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As per the national legislation and regulation, MOPH has the responsibility to address environmental concerns in the project. Besides, development of a comprehensive Health Care Waste Management Plan (HCWMP) is a key covenant of SEHAT Project. Therefore, the MoPH developed a Preliminary HCWM Plan for the first 6 months of the SEHAT project in 2012. The major interventions that were recognized included development and adoption of guidelines for effective healthcare waste management, creating awareness and training to the end user/the waste producer/waste handler.
The preliminary HCWM plan was not purported to cover many issues in detail. To prepare a detailed plan based on the recommendation of the preliminary plan, MoPH recruited an international consultant to work on development of a comprehensive healthcare waste management plan.
The consultant along with the officials from the Environmental Health Directorate at Ministry of Public Health, undertook field visits in Kabul, Parwan, Panjshir, and Balkh provinces having detailed interactions with various stakeholders including the health care facilities (e.g. national hospitals, regional hospitals, provincial hospitals, district hospitals, comprehensive health centers, basic health centers), international funding agencies, various department of MoPH, non-governmental organizations, landfill sites, municipalities, regulatory bodies, and other relevant agencies.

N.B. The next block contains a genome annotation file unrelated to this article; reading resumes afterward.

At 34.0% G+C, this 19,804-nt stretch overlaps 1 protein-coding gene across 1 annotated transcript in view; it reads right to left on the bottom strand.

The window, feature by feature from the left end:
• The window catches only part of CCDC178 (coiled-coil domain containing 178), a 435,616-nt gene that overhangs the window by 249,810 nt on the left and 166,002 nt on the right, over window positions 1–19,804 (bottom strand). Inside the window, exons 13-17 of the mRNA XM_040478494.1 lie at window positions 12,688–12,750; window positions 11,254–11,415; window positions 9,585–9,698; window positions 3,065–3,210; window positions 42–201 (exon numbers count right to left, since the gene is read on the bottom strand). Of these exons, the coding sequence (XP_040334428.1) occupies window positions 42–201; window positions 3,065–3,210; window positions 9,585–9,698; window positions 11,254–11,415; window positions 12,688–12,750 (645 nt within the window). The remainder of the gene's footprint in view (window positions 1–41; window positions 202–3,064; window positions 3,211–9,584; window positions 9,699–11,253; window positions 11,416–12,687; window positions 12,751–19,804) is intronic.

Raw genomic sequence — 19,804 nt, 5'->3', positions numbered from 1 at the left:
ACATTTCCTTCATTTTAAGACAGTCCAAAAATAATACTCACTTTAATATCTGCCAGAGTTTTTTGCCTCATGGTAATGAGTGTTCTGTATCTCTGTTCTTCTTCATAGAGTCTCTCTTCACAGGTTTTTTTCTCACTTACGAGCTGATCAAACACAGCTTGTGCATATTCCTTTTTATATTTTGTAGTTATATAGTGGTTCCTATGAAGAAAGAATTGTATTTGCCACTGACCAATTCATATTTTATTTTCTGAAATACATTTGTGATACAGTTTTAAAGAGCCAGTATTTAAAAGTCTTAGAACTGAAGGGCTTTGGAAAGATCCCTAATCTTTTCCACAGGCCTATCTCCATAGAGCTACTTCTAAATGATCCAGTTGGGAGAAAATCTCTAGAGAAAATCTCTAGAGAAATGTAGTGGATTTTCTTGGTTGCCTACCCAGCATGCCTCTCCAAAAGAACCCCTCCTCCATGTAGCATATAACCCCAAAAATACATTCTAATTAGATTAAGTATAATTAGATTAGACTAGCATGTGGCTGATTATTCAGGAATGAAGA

The inputs from the desk research, and interaction with the stakeholders were useful in assessing the regulatory framework and its compliance in practice, present status of HCWM at different types of HCFs, quantities of health care waste (HCW) generated, current technology in use for treatment of HCW and its disposal, monitoring & evaluating mechanism, and training needs assessment. The specific issues such as segregation of HCW and color coding practices, type of equipment in use for collection & transportation, use and disposal of sharps, development of landfill facilities for HCW disposal, and status of infection control were addressed. The plans for management of HCW from rural areas have been worked out separately based on the interaction with the various stakeholders.
These inputs were useful in developing recommendations for the HCWMP. A gap analysis was also undertaken to compare the present status and the recommendations made. The Comprehensive HCWMP duly incorporates the gap analysis as well as the capacity of the various stakeholders to adopt and implement the proposed plan.
The plan contains major guidelines to be followed during the implementation stage-which by itself is another covenant of SEHAT- provision of pilot projects for CWTFs, alternate technologies for the remote and rural areas, third party monitoring and evaluation framework, format and contents of training programs, procurement policy for major treatment technologies and safety equipment, and construction guidelines for sharp and burial pits.
To review the full plan please click to the following link: